without the folding step. This galvanized product is used for industrial gas piping, plumbing coupling and fittings and electrical conduit.

Chapter 10: Seamless Tube

The Seamless Tube Department took steel ingots that were reheated and transformed in the 30 Inch Round Mill. Here, the resulting shorter segments are fed through a rolling system producing 6 and 14 inch pipe. This standard product was typically used for oil and gas drilling applications.

Chapter 11: Tin Mill

The Tin Mill produced thin resilient strips of tin coated high carbon steel packaged in massive rolls. They were used to ultimately produce structural ductwork, corrugated product, appliance frame and food containers. 

Chapter 12: Rod and Wire

This finishing mill produced high tensile strength braided steel wire and rope for guardrail, lifting and cable applications. It was said the Mill survived the economic downturn of the Great Depression making nails for construction and wire hangers.

Section IV: General Maintenance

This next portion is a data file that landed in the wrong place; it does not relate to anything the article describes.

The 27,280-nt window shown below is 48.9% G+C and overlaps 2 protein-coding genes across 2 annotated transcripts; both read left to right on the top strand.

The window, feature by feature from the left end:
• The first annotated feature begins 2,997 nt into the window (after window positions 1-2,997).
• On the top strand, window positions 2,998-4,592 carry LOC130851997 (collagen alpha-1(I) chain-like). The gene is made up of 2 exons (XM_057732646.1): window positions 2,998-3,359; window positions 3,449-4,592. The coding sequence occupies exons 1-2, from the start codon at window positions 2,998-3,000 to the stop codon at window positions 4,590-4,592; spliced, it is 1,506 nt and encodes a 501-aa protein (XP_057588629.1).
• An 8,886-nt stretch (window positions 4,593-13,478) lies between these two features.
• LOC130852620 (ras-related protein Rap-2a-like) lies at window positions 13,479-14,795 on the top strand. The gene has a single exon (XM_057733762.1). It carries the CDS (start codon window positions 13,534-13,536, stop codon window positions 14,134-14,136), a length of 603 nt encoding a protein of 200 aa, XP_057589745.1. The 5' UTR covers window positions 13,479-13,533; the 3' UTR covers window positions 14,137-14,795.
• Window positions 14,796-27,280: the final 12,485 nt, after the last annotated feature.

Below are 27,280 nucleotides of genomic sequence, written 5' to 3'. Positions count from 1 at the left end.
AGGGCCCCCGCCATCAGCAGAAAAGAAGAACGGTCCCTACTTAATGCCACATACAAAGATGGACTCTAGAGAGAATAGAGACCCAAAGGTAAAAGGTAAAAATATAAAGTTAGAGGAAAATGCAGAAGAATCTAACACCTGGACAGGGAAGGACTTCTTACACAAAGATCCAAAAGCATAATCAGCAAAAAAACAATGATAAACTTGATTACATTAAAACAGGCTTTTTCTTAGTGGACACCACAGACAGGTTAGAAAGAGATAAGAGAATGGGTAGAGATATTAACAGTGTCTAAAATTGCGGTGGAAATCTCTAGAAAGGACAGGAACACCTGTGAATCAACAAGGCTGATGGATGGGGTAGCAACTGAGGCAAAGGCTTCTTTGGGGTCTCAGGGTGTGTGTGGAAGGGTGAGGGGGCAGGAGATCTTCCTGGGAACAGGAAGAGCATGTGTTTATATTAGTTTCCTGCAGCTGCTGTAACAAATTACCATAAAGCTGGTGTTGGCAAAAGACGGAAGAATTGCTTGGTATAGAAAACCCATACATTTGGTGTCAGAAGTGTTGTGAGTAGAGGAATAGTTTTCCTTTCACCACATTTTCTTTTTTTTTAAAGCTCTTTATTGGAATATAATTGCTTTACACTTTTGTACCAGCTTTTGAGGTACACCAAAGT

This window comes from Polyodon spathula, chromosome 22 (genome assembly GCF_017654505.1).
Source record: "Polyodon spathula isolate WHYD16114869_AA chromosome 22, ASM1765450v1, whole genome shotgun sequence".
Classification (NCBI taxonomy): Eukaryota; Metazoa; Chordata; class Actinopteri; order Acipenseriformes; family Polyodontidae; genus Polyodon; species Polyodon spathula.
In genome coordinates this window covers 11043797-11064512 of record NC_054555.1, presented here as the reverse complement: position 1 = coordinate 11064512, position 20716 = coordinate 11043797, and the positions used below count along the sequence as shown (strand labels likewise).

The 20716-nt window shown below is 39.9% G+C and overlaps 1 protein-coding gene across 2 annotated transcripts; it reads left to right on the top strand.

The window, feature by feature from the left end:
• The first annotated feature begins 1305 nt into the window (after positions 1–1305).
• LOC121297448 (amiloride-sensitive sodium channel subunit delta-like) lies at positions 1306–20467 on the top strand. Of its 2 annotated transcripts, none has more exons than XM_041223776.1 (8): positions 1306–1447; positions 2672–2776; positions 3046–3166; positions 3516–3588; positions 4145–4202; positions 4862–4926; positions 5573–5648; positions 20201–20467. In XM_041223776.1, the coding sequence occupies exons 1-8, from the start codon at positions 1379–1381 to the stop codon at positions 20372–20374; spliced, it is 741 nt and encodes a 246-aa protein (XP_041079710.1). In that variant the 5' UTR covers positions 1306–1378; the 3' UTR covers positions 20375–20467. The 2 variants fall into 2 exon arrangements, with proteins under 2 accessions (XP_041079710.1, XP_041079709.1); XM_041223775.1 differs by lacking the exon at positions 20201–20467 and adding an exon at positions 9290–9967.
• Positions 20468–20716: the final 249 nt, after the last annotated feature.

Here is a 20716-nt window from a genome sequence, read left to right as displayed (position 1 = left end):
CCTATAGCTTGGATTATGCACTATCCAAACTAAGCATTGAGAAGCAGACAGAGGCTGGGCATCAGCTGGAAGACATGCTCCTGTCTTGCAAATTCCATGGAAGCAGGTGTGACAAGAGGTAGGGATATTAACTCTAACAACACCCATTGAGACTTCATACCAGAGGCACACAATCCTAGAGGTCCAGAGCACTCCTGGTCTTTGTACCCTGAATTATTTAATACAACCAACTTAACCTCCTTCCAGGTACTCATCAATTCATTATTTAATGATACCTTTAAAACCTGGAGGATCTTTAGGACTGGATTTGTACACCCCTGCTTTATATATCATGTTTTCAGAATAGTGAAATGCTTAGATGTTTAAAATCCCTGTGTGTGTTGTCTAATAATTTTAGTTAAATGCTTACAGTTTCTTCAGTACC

The Maintenance Department unites the various construction and manufacturing trades, labeled “gangs” that kept the mill operational, 24 hours a day, 365 days per year.

Chapter 13: Boiler Shop/Pipefitters

They maintained the high pressure piping systems moving steam heat and power, repairing boilers and water cooling systems integral to the steelmaking operation.

Chapter 14: Brick Layers

The bricklayers used heat resistant brick construction to protect and line industrial heat generating structures. The blast furnaces were massive structures, 200 feet tall requiring months to reline.

Chapter 15: Carpenter Shop

This group erected the critical scaffolding systems to allow other craftsman to repair the critical steelmaking infrastructure.

Chapter 16: Electricians

This group specialized in industrial electrical applications utilizing complex high voltage delivery systems. These systems required increased knowledge and experience to operate a power plant the size of a small city.

Chapter 17: Garage

The Garage provided interdepartmental heavy transport of materials on trucks throughout. They maintained their vehicles, provided fire and ambulance service functioning as a small city.

Chapter 18: Labor

The Labor Gang performed the miscellaneous clean-up task throughout, the dirty, strenuous and necessary tasks to keep a properly working mill functioning.

Chapter 19: Machine Shop